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  1. A Smug Dill

    Six purplish inks on Rhodia DotPad 80gsm

    From the album: Shades of colour

    My scanner was challenged as it is to capture any colour differences at all between the first five inks, so I didn't perform any colour correction (which would darken the image and make the differences even less discernible), but only left the panels of colour reference patches from the scan in the image.

    © A Smug Dill

  2. From the album: Nib comparisons

    This isn't really a comparison between the Moonman and Bock nib options for the Moonman 800 (the model that looks awfully like a Leonardo Momento Zero), because — just like on the first-run Leonardo Momento Zero I got — out-of-the-box the Bock nib was cut asymmetrically and the tipping was unbalanced in height, so I had to regrind it. All this here shows is that the Moonman nib does an OK job, but isn't awfully fine or crisp, and compared to the Bock nib it writes a little more dryly.

    © A Smug Dill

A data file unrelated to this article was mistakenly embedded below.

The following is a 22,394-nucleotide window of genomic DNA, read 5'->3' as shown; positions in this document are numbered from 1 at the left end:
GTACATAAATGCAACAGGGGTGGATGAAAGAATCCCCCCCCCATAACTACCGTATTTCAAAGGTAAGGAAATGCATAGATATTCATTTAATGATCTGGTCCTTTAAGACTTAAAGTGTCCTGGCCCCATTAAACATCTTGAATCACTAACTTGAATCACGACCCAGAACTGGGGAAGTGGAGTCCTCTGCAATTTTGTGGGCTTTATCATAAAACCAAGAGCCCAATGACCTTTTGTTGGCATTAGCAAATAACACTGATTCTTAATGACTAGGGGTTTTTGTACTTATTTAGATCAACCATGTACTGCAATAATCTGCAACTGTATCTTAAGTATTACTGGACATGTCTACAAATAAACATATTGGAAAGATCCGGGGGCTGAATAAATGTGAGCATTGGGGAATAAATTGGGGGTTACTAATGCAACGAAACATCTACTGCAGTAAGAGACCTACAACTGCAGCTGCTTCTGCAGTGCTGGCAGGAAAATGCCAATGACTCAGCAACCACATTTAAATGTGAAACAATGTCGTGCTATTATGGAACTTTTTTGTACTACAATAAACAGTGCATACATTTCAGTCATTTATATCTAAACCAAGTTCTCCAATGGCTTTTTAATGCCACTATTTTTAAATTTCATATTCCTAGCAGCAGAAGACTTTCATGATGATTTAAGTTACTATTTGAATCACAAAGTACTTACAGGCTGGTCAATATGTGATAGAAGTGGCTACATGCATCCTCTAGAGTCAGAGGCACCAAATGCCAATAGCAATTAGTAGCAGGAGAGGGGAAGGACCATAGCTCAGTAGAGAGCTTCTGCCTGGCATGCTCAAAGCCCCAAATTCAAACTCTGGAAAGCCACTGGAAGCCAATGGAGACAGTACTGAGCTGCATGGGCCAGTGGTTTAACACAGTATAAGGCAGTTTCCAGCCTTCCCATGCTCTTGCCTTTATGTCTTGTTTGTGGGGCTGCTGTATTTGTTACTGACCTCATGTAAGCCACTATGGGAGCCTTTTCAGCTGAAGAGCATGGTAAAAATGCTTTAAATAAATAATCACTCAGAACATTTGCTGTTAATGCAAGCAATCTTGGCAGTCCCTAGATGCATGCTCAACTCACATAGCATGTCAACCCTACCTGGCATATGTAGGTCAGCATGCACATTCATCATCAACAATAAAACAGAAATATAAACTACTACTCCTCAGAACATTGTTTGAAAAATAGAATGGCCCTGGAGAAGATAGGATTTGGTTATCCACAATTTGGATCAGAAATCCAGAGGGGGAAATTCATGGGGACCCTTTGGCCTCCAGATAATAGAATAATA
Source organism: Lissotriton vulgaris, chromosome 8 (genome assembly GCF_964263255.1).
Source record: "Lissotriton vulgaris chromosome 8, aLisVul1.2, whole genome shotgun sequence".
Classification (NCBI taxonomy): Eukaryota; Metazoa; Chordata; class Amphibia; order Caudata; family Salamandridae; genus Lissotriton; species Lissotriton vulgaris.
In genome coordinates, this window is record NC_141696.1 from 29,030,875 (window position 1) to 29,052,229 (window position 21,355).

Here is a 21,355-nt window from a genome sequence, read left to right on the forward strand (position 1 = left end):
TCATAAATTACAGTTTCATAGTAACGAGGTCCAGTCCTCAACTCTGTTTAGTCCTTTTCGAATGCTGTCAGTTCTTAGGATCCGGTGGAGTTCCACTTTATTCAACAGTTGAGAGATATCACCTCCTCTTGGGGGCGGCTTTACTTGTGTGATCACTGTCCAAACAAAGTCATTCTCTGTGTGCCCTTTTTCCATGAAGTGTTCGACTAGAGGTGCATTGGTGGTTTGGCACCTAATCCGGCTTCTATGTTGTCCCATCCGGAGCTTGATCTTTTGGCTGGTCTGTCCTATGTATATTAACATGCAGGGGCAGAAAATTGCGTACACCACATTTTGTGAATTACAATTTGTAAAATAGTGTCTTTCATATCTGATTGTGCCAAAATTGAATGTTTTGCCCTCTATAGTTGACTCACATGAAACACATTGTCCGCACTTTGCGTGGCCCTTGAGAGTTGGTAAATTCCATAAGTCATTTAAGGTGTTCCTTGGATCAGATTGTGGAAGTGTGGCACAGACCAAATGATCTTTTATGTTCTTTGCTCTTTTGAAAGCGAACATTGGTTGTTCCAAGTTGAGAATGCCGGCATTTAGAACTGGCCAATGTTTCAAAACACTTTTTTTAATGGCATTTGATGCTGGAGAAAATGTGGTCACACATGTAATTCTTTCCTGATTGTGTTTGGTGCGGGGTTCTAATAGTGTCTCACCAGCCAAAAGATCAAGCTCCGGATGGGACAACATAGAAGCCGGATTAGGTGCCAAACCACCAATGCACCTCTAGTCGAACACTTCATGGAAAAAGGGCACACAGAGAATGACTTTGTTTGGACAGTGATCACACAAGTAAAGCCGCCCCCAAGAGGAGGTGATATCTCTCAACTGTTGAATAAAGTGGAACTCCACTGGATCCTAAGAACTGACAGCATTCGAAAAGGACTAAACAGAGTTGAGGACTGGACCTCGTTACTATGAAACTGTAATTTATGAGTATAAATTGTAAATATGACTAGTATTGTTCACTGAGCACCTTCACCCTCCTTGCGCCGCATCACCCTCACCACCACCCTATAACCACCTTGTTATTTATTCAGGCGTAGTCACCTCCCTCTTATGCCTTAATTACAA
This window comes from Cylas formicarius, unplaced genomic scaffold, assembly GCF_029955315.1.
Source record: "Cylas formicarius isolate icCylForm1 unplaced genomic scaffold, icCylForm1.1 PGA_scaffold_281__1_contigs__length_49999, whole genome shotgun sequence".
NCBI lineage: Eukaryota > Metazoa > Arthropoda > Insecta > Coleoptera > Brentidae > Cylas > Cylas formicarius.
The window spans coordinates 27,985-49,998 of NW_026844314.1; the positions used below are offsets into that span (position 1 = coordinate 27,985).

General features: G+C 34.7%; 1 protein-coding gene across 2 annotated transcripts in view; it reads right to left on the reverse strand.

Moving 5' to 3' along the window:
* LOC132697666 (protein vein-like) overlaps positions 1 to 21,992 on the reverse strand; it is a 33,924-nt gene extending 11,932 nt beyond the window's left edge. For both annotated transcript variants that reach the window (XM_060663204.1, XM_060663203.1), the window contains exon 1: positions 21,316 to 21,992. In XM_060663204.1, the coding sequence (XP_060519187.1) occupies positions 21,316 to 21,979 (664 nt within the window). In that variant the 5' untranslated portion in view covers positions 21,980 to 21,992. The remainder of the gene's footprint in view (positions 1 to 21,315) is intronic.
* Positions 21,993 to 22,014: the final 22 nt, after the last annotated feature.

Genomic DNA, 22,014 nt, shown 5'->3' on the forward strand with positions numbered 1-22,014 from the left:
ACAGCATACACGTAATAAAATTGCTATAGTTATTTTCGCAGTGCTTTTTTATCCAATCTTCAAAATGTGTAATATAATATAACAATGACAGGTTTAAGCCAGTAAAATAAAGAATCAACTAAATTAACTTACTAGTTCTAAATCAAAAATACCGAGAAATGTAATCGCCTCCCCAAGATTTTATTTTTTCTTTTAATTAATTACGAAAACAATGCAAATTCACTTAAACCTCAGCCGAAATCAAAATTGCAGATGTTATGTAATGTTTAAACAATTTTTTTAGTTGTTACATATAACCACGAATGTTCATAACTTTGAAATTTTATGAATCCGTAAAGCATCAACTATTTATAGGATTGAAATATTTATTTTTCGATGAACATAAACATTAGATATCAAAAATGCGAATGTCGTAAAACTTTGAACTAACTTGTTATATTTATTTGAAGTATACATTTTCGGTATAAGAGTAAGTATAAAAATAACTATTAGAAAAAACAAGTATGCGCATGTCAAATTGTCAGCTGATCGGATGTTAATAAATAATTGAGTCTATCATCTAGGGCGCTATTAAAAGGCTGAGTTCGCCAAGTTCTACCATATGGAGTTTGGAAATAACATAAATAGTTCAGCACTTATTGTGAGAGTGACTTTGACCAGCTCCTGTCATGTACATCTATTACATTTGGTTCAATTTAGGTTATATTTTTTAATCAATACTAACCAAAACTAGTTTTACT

3. Grey Plum is one of those colors that I was most excited about in the recent Group Buy from KWZ Ink. The swab posted on the site was all I had to go by, and I admit, I wasn't thrilled by the color there. But I liked the idea of the color, and I like most of Konrad's more complex colors, so I gave it a try. Y'ALL. This is GREAT. Okay, so here's a review overview, with closeups and comparisons below: Right away, Grey Plum reminded me of one of my favorite discontinued inks, Sailor Chu-shu. There just aren't many purple-leaning greys out there. This is a swab where the inks were laid down very heavily (to try to get sheen and to see hue clearly). This means that the color is probably more intense than you'd usually see with a pen, but you see differences and similarities in a different way than writing samples. As you can see, Grey Plum is darker, greyer and cooler than Chu-shu in the swab; Chu-shu often comes off as a near-purple, while Grey Plum is a pretty definite gray. I washed the picture and swab below with water, to see what kind of behavior emerged, and got a really complex and interesting cool wash with blue to violet hues. I really like the tones, but it should be noted that the water resistance doesn't look particularly great - if you're sketching, prefer to go back over washes if needed. You might think you see sheen above, but that's a trick of the scanner. This ink is pretty matte, even on paper that encourages sheen. There's a tiny bit of something, but I don't think you'd ever see sheen under normal conditions. (I don't think you'd want it on this ink anyway.) How does it behave? Dry time is moderate. This is Tomoe River paper, so a 10-15 second dry time is decent. I didn't notice any problems with the other papers I tried. The shading is very pleasant, and great occasionally. I think someone who cared more might be able to draw out more shading (see the "s" in "so good" in the Manners section). The feel is great, just like all the other KWZI's I've tried. The flow is nice, startup is prompt, and it cleans up with no muss. (I have not left this ink in a pen for very long, though; I'll let you know if this changes at all.) The smell, unlike former KWZ inks, is hardly noticeable, on par with Diamine's normal aroma in terms of notability. It's faintly soapy or astringent - in fact, it's really familiar, and I wish I could put my finger on it. The smell of the last batch was my least favorite thing, so I'm happy it's changed. Allure is a really personal thing, but I love this ink. Dilutions is a category intended to show how ink behaves as water is added. It's very non-scientific; the first pass is pure ink, and then I briskly swish the brush for a second or two in clean water, dab it on the rim of the water jar, and make a new swash. It can reveal hidden undertones, or weird plateaus of saturation, where ink looks the same for several dilutions, even as the amount of water increases. This was not a hugely successful attempt this time, and I'm not sure why. It does show the kinds of washes you might get, and that you can probably dilute this ink down to get kind of a fun violet. As you might expect from the above picture and dilutions and swab, there's not a lot of water resistance. I usually perform a couple tests: I put drops on a grid of lines, leave them for 10 seconds, and then blot them carefully. This is the mildest form of water that writing might be exposed to - a tiny bit of condensation from a glass, say. I also write a phrase and then briskly wash it with a brush for ~5 seconds - not scrubbing exactly, but adding friction. I let it sit for 3-5 seconds, then blot. This usually erases any inks that lack water resistance. If they're resistant at this stage, I do an overnight soak. Grey Plum holds up okay to a little bit of water or alcohol, and mostly vanishes with a brush. While it may have minimal water resistance, this is not an ink I'd use for cases where I'd want to be sure of my notes. Appearance in different nib widths is good across the board. It's not overpowering in a bold nib or too wimpy in a extra-fine. I usually write a whole paragraph with each so I have an idea of what they'd look like on a page. (Ideally I'd do a page of each, but life is short, and the inks together give me a good feel for whether an ink will over or underwhelm in large quantities.) If I had to pick a favorite width, it would be broad. I did test Grey Plum on Leuchtturm and Piccadilly papers. I think it looks best on the warm to bright whites. It looks great on Leuchtturm, but Piccadilly is too warm, and it looks dull and flat. (Unfortunately, my scanner doesn't pick up warm paper tones well, so you'll have to trust me.) Fortunately, most papers are less yellow than Piccadilly. On my terrible office paper, I do see some fuzziness of line in a bold nib. Not a surprise - this is not a paper made for liquid ink of any kind. I don't see bleedthrough to the next page, just spots to the back. (No bleedthrough or feathering for either Leuchtturm or Piccadilly, though.) It's totally usable, even on the cheap paper, though it definitely has more presence on the Tomoe River seen above. Overall, I really like this ink, and hope Konrad keeps making it. It brings something new and interesting to my ink stash, and it is a real pleasure to use, too. Paper used: Tomoe River for the two-page spread above. Pens: The title is done with a 1.9mm Franklin-Christoph Music nib. As a lefty, I find italic sort of challenging, and I never practice - and yet I am always sad when things come out poorly. Oh well. The first page is written with a Goulet Jowo medium nib, fairly wet and smooth. The second page is that same medium nib (in the middle paragraph), an EF Goulet nib (top paragraph), and B Jowo from Scriptorium Pens (bottom paragraph). All are fairly wet, though I think the EF is a bit drier than the M and B. All these nibs went through the same pen and feed - I just pulled at the end of each paragraph. Brush: For washes and dilutions, I used a Isabey squirrel mop travel brush. It lays down a ton of water, and cleans up like no one's business.